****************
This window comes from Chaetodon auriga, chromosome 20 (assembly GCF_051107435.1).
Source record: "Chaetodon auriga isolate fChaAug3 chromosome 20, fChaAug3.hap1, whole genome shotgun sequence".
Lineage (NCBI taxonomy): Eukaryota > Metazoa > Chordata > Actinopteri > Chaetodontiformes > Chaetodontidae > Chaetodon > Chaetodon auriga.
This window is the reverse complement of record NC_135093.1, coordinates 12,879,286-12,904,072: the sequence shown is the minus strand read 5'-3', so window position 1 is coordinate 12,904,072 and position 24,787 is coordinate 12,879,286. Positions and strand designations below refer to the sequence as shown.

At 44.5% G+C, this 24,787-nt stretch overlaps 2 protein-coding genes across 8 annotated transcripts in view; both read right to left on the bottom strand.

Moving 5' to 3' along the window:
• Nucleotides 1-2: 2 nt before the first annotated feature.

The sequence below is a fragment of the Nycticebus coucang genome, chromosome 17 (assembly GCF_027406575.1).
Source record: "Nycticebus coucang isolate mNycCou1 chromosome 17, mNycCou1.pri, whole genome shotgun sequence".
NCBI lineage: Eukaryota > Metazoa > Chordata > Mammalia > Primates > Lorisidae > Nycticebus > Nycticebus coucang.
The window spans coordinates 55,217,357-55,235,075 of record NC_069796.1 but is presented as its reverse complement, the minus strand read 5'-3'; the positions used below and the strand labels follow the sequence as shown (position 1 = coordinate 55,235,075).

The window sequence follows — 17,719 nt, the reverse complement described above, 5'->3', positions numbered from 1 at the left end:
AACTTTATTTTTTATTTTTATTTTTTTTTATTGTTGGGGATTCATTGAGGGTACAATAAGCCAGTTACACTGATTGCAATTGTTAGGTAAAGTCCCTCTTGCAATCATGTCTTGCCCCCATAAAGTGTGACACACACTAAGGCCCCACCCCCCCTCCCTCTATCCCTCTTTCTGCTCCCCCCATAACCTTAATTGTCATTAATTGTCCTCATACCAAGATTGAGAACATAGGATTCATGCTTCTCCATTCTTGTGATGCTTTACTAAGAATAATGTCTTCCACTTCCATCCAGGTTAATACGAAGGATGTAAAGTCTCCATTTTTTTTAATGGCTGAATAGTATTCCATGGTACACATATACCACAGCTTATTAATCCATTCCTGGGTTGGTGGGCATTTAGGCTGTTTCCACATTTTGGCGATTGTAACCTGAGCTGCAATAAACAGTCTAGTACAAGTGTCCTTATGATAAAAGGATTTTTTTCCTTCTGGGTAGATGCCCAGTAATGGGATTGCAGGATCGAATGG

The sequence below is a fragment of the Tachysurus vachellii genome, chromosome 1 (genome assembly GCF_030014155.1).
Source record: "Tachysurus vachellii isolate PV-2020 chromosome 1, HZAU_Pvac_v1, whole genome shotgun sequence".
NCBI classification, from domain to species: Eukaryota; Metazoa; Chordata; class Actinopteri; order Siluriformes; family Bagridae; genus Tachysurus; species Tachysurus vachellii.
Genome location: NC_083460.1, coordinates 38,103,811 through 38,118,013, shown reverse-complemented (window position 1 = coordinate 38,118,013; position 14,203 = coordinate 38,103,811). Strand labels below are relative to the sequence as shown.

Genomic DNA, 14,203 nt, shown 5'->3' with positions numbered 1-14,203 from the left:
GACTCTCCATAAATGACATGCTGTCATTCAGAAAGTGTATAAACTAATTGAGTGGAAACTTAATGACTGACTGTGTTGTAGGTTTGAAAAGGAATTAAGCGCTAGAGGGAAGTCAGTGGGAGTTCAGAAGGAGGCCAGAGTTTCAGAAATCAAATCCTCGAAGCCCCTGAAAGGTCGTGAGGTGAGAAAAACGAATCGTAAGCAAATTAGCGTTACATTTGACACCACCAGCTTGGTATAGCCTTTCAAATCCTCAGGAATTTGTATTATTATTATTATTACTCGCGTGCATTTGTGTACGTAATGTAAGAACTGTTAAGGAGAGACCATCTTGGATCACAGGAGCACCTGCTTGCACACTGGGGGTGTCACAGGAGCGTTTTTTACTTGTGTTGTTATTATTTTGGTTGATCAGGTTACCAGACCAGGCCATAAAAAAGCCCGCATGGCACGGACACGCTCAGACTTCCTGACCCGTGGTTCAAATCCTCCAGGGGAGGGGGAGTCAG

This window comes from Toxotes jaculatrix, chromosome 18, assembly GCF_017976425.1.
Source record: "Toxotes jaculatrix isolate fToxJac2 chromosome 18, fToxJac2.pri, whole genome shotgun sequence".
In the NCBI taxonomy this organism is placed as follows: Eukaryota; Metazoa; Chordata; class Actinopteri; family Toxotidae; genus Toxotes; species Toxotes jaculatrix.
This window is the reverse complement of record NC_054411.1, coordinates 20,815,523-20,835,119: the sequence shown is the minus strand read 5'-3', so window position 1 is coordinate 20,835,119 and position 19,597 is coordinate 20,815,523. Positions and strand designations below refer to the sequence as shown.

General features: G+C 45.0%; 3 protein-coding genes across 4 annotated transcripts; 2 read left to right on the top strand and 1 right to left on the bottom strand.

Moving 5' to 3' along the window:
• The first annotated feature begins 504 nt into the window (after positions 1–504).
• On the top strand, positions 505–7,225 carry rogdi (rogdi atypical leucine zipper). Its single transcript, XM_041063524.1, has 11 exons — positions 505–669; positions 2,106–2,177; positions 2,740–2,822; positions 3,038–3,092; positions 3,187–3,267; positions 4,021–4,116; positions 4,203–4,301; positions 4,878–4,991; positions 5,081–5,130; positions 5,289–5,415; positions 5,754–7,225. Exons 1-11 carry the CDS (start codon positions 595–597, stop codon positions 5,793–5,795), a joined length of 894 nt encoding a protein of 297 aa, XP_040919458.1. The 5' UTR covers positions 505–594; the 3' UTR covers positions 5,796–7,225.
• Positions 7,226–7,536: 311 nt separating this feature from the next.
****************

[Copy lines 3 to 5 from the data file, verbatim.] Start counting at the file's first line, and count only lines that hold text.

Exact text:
Lineage (NCBI taxonomy): Eukaryota > Metazoa > Chordata > Actinopteri > Chaetodontiformes > Chaetodontidae > Chaetodon > Chaetodon auriga.
This window is the reverse complement of record NC_135093.1, coordinates 12,879,286-12,904,072: the sequence shown is the minus strand read 5'-3', so window position 1 is coordinate 12,904,072 and position 24,787 is coordinate 12,879,286. Positions and strand designations below refer to the sequence as shown.

At 44.5% G+C, this 24,787-nt stretch overlaps 2 protein-coding genes across 8 annotated transcripts in view; both read right to left on the bottom strand.